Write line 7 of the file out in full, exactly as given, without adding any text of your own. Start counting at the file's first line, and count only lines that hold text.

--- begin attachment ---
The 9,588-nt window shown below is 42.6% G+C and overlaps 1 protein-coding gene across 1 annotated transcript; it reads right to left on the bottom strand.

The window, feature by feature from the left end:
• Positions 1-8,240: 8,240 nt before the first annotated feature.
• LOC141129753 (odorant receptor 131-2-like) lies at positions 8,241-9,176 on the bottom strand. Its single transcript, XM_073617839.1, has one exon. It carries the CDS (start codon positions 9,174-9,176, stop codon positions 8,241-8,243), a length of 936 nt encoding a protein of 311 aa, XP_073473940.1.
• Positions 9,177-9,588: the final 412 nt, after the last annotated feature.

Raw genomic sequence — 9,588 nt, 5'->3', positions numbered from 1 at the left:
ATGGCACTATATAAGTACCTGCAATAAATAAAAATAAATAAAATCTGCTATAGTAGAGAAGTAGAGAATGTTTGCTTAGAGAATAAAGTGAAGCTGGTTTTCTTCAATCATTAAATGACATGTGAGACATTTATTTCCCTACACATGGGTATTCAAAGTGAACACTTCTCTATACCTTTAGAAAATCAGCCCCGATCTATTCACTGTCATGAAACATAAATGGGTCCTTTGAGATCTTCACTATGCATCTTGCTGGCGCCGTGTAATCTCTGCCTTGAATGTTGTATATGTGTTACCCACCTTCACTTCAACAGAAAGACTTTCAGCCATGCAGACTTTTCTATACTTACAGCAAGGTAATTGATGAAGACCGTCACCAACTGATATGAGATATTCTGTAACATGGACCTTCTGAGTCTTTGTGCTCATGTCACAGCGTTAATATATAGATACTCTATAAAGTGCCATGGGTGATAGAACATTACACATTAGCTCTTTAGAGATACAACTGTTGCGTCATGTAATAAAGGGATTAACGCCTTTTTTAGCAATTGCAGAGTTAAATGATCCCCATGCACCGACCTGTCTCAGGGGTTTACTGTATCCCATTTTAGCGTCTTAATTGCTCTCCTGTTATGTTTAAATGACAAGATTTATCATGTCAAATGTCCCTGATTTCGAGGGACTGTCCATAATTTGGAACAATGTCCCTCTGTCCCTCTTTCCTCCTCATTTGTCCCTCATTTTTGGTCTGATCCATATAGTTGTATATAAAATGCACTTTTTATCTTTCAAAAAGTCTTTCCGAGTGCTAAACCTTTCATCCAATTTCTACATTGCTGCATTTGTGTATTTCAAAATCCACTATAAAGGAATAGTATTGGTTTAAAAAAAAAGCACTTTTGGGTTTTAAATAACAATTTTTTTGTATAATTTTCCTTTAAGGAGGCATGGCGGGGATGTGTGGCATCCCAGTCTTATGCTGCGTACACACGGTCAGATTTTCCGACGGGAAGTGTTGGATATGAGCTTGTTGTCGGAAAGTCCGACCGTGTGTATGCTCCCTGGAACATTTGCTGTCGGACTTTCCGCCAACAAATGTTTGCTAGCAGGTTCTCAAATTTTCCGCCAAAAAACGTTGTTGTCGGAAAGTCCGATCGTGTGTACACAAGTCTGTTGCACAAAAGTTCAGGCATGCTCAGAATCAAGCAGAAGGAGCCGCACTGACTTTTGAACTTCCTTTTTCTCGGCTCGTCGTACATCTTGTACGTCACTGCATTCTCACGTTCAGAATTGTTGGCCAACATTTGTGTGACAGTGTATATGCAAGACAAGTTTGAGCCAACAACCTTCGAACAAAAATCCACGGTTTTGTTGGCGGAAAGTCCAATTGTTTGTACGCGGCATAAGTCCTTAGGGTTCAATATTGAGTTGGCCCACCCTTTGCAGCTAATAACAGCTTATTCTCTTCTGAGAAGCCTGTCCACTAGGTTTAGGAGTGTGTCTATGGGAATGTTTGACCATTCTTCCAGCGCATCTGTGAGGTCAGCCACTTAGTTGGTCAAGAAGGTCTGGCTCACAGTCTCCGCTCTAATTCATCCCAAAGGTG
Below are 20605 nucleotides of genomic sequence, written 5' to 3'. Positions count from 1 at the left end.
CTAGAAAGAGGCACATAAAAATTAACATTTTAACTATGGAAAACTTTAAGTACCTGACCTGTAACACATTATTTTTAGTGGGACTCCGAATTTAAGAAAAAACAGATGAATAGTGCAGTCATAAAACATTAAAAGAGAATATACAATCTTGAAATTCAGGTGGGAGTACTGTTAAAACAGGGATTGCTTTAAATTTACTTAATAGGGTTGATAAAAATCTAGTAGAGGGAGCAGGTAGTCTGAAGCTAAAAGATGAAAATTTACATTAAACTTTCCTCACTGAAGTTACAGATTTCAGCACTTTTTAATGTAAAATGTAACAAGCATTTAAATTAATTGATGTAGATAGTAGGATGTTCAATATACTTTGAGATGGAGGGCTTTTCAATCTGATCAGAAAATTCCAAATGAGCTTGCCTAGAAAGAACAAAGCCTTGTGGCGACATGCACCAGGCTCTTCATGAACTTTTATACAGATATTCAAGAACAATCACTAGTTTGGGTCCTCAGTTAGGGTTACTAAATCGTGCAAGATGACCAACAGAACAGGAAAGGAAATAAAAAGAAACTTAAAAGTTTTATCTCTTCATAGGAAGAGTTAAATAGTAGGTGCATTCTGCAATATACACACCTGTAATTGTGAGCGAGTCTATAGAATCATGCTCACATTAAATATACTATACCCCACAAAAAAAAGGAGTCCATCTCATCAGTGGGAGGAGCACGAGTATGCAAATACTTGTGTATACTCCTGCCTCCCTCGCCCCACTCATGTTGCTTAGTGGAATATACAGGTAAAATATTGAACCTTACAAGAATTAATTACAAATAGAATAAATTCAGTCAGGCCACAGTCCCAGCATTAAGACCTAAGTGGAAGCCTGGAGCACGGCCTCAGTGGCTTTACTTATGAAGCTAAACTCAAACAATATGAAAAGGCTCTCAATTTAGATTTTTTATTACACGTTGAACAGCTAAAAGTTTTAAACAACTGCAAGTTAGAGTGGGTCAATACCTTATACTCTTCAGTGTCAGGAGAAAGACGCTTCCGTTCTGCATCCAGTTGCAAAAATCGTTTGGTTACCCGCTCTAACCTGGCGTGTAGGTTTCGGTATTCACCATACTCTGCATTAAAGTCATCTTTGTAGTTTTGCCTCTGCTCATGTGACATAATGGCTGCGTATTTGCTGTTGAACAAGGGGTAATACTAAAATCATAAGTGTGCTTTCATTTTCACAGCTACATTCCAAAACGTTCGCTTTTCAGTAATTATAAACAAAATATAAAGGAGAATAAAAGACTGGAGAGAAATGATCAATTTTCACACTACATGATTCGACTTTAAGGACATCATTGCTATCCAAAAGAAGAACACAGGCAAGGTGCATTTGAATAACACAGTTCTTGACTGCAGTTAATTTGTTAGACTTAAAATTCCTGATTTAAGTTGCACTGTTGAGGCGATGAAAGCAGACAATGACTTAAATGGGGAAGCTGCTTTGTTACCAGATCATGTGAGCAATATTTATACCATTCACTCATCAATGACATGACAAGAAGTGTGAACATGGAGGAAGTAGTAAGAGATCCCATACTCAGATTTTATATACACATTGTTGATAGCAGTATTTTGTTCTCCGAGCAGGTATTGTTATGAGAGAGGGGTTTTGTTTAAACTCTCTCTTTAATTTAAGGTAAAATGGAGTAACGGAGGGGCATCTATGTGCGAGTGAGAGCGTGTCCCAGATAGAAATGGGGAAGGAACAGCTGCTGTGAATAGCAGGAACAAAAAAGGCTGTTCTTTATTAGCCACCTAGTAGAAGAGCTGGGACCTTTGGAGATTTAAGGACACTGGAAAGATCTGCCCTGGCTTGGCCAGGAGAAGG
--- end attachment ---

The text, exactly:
ATGGCACTATATAAGTACCTGCAATAAATAAAAATAAATAAAATCTGCTATAGTAGAGAAGTAGAGAATGTTTGCTTAGAGAATAAAGTGAAGCTGGTTTTCTTCAATCATTAAATGACATGTGAGACATTTATTTCCCTACACATGGGTATTCAAAGTGAACACTTCTCTATACCTTTAGAAAATCAGCCCCGATCTATTCACTGTCATGAAACATAAATGGGTCCTTTGAGATCTTCACTATGCATCTTGCTGGCGCCGTGTAATCTCTGCCTTGAATGTTGTATATGTGTTACCCACCTTCACTTCAACAGAAAGACTTTCAGCCATGCAGACTTTTCTATACTTACAGCAAGGTAATTGATGAAGACCGTCACCAACTGATATGAGATATTCTGTAACATGGACCTTCTGAGTCTTTGTGCTCATGTCACAGCGTTAATATATAGATACTCTATAAAGTGCCATGGGTGATAGAACATTACACATTAGCTCTTTAGAGATACAACTGTTGCGTCATGTAATAAAGGGATTAACGCCTTTTTTAGCAATTGCAGAGTTAAATGATCCCCATGCACCGACCTGTCTCAGGGGTTTACTGTATCCCATTTTAGCGTCTTAATTGCTCTCCTGTTATGTTTAAATGACAAGATTTATCATGTCAAATGTCCCTGATTTCGAGGGACTGTCCATAATTTGGAACAATGTCCCTCTGTCCCTCTTTCCTCCTCATTTGTCCCTCATTTTTGGTCTGATCCATATAGTTGTATATAAAATGCACTTTTTATCTTTCAAAAAGTCTTTCCGAGTGCTAAACCTTTCATCCAATTTCTACATTGCTGCATTTGTGTATTTCAAAATCCACTATAAAGGAATAGTATTGGTTTAAAAAAAAAGCACTTTTGGGTTTTAAATAACAATTTTTTTGTATAATTTTCCTTTAAGGAGGCATGGCGGGGATGTGTGGCATCCCAGTCTTATGCTGCGTACACACGGTCAGATTTTCCGACGGGAAGTGTTGGATATGAGCTTGTTGTCGGAAAGTCCGACCGTGTGTATGCTCCCTGGAACATTTGCTGTCGGACTTTCCGCCAACAAATGTTTGCTAGCAGGTTCTCAAATTTTCCGCCAAAAAACGTTGTTGTCGGAAAGTCCGATCGTGTGTACACAAGTCTGTTGCACAAAAGTTCAGGCATGCTCAGAATCAAGCAGAAGGAGCCGCACTGACTTTTGAACTTCCTTTTTCTCGGCTCGTCGTACATCTTGTACGTCACTGCATTCTCACGTTCAGAATTGTTGGCCAACATTTGTGTGACAGTGTATATGCAAGACAAGTTTGAGCCAACAACCTTCGAACAAAAATCCACGGTTTTGTTGGCGGAAAGTCCAATTGTTTGTACGCGGCATAAGTCCTTAGGGTTCAATATTGAGTTGGCCCACCCTTTGCAGCTAATAACAGCTTATTCTCTTCTGAGAAGCCTGTCCACTAGGTTTAGGAGTGTGTCTATGGGAATGTTTGACCATTCTTCCAGCGCATCTGTGAGGTCAGCCACTTAGTTGGTCAAGAAGGTCTGGCTCACAGTCTCCGCTCTAATTCATCCCAAAGGTG